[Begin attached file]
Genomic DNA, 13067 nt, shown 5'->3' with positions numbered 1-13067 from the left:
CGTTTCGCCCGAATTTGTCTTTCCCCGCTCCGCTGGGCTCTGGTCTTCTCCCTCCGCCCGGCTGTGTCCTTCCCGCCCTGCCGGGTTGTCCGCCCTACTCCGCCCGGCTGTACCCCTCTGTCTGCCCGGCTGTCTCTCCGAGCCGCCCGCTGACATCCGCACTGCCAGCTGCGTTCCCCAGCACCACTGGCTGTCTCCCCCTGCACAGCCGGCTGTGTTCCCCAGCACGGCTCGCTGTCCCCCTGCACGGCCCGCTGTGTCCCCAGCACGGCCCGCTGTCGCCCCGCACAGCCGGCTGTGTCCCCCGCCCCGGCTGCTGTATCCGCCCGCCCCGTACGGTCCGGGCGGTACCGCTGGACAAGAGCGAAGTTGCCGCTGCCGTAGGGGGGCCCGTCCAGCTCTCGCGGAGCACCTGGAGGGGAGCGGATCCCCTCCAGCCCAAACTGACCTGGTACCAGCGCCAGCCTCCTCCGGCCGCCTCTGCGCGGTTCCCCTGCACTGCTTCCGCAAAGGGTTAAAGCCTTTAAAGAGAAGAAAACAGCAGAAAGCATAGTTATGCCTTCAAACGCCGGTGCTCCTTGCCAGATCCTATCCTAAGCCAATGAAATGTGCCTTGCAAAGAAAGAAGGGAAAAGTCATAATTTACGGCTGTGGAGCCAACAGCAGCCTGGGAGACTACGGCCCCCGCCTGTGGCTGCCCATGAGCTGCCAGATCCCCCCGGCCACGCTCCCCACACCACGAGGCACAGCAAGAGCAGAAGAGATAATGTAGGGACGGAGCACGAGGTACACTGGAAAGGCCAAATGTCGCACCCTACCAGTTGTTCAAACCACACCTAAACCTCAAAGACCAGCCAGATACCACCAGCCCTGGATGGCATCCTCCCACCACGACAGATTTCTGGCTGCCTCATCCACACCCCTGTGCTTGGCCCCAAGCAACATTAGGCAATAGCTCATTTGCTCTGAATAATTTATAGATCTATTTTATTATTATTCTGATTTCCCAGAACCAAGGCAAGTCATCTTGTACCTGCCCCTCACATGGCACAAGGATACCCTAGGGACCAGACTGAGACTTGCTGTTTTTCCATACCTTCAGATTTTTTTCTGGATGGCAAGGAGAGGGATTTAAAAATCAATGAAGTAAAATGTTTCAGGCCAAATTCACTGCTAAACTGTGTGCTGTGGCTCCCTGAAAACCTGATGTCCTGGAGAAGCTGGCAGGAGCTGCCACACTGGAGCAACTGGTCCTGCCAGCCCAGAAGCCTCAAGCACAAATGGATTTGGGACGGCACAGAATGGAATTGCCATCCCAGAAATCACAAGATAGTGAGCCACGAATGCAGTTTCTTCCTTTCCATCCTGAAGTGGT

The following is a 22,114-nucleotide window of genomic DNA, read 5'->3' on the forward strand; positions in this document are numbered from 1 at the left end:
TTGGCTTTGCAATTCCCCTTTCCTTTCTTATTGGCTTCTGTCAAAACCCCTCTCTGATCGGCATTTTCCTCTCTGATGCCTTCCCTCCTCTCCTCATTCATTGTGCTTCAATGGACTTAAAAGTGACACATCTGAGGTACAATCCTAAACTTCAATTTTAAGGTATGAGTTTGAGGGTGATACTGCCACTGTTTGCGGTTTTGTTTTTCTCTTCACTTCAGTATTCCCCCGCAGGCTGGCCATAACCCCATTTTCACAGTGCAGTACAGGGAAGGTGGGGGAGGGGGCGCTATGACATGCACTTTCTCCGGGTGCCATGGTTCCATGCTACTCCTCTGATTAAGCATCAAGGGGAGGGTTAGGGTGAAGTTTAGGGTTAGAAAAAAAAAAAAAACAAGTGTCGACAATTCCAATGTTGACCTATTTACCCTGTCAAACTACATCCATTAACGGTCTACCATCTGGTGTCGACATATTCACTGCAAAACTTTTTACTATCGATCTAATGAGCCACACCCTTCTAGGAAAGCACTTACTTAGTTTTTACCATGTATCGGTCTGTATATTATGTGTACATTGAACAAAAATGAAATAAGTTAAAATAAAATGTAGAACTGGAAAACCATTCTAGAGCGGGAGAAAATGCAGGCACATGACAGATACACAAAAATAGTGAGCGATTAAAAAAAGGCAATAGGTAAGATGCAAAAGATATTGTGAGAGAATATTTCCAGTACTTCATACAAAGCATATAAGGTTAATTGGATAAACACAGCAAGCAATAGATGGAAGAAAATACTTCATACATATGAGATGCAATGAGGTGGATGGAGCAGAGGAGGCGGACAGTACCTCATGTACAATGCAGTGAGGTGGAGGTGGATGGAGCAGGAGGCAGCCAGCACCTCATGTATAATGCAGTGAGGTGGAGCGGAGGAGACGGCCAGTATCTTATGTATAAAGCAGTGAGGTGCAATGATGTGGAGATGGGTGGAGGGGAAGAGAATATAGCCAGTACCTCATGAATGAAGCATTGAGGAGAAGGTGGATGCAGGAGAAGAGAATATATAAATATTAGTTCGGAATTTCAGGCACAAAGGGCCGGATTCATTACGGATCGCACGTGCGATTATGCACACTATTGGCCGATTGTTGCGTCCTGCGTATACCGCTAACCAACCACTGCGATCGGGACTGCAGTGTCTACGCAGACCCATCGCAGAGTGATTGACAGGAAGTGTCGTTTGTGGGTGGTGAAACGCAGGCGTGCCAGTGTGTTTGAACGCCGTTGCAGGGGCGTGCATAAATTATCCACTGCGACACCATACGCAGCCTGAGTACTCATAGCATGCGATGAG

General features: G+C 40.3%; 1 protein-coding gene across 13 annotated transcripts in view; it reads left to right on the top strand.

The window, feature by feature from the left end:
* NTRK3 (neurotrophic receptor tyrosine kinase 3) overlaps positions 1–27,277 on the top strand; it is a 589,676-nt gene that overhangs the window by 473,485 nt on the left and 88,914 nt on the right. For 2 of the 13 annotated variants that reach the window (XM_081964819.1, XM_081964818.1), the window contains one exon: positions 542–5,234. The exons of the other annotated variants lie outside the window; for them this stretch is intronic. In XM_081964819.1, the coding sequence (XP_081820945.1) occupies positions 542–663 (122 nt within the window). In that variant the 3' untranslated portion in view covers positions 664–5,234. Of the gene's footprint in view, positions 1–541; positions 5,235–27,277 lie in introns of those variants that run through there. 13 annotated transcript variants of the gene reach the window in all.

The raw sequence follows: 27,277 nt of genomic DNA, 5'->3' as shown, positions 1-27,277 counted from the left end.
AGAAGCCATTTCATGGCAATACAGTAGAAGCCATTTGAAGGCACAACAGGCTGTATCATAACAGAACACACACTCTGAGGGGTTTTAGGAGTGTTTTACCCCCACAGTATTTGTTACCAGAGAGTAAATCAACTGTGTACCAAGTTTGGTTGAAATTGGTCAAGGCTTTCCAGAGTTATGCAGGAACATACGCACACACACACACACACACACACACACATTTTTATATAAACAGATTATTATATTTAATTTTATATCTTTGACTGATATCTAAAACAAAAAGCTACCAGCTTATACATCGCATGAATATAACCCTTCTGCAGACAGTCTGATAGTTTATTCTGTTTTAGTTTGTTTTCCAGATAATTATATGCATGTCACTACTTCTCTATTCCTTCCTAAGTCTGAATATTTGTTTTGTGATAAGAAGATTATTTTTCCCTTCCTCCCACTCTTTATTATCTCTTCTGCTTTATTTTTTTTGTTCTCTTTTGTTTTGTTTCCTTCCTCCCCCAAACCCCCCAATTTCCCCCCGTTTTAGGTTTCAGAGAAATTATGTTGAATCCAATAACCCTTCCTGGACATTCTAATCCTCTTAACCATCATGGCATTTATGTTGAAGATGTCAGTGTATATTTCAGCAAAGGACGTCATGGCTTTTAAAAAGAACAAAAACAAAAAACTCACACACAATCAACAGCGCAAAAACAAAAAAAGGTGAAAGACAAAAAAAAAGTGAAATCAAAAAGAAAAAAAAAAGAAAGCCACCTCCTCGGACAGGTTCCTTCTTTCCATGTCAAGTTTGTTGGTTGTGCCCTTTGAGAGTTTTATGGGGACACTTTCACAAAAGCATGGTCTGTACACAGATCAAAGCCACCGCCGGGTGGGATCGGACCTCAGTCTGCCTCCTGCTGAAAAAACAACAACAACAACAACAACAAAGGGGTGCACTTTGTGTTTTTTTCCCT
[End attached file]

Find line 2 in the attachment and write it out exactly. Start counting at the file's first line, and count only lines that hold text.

CGTTTCGCCCGAATTTGTCTTTCCCCGCTCCGCTGGGCTCTGGTCTTCTCCCTCCGCCCGGCTGTGTCCTTCCCGCCCTGCCGGGTTGTCCGCCCTACTCCGCCCGGCTGTACCCCTCTGTCTGCCCGGCTGTCTCTCCGAGCCGCCCGCTGACATCCGCACTGCCAGCTGCGTTCCCCAGCACCACTGGCTGTCTCCCCCTGCACAGCCGGCTGTGTTCCCCAGCACGGCTCGCTGTCCCCCTGCACGGCCCGCTGTGTCCCCAGCACGGCCCGCTGTCGCCCCGCACAGCCGGCTGTGTCCCCCGCCCCGGCTGCTGTATCCGCCCGCCCCGTACGGTCCGGGCGGTACCGCTGGACAAGAGCGAAGTTGCCGCTGCCGTAGGGGGGCCCGTCCAGCTCTCGCGGAGCACCTGGAGGGGAGCGGATCCCCTCCAGCCCAAACTGACCTGGTACCAGCGCCAGCCTCCTCCGGCCGCCTCTGCGCGGTTCCCCTGCACTGCTTCCGCAAAGGGTTAAAGCCTTTAAAGAGAAGAAAACAGCAGAAAGCATAGTTATGCCTTCAAACGCCGGTGCTCCTTGCCAGATCCTATCCTAAGCCAATGAAATGTGCCTTGCAAAGAAAGAAGGGAAAAGTCATAATTTACGGCTGTGGAGCCAACAGCAGCCTGGGAGACTACGGCCCCCGCCTGTGGCTGCCCATGAGCTGCCAGATCCCCCCGGCCACGCTCCCCACACCACGAGGCACAGCAAGAGCAGAAGAGATAATGTAGGGACGGAGCACGAGGTACACTGGAAAGGCCAAATGTCGCACCCTACCAGTTGTTCAAACCACACCTAAACCTCAAAGACCAGCCAGATACCACCAGCCCTGGATGGCATCCTCCCACCACGACAGATTTCTGGCTGCCTCATCCACACCCCTGTGCTTGGCCCCAAGCAACATTAGGCAATAGCTCATTTGCTCTGAATAATTTATAGATCTATTTTATTATTATTCTGATTTCCCAGAACCAAGGCAAGTCATCTTGTACCTGCCCCTCACATGGCACAAGGATACCCTAGGGACCAGACTGAGACTTGCTGTTTTTCCATACCTTCAGATTTTTTTCTGGATGGCAAGGAGAGGGATTTAAAAATCAATGAAGTAAAATGTTTCAGGCCAAATTCACTGCTAAACTGTGTGCTGTGGCTCCCTGAAAACCTGATGTCCTGGAGAAGCTGGCAGGAGCTGCCACACTGGAGCAACTGGTCCTGCCAGCCCAGAAGCCTCAAGCACAAATGGATTTGGGACGGCACAGAATGGAATTGCCATCCCAGAAATCACAAGATAGTGAGCCACGAATGCAGTTTCTTCCTTTCCATCCTGAAGTGGT